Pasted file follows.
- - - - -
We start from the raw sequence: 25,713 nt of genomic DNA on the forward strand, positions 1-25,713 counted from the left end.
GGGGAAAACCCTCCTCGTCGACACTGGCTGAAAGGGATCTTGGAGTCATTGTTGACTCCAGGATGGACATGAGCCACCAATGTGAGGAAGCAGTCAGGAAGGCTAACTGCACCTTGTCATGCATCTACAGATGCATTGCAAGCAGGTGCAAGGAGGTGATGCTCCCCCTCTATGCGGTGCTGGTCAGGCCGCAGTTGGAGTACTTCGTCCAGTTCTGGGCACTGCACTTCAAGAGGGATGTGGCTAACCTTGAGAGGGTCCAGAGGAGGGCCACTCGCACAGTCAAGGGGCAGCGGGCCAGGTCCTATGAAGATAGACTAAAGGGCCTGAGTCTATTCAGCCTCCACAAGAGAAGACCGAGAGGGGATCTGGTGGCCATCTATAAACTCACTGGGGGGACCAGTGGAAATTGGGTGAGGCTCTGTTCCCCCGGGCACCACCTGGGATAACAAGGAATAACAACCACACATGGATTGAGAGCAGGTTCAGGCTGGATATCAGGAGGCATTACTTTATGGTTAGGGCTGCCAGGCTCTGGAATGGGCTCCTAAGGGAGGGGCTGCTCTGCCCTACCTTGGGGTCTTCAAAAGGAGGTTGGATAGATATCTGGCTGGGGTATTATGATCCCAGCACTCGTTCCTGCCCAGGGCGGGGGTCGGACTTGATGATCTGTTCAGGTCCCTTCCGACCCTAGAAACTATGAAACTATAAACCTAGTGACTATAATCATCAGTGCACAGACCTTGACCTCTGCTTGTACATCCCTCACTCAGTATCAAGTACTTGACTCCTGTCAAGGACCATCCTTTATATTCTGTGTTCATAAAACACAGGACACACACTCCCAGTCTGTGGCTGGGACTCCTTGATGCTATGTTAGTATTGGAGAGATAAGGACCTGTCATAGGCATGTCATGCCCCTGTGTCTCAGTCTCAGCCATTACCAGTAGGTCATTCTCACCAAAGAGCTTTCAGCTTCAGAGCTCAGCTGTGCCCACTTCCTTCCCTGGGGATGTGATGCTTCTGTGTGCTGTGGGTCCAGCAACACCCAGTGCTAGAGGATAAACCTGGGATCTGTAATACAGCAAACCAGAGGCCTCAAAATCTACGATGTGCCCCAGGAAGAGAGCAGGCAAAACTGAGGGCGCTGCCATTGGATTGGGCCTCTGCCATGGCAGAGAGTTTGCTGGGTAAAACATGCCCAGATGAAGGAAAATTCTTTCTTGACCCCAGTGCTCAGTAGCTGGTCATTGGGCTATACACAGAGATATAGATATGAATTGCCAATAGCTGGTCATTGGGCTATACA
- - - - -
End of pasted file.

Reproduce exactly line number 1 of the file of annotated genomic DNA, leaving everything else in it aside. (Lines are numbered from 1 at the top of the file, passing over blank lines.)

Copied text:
We start from the raw sequence: 25,713 nt of genomic DNA on the forward strand, positions 1-25,713 counted from the left end.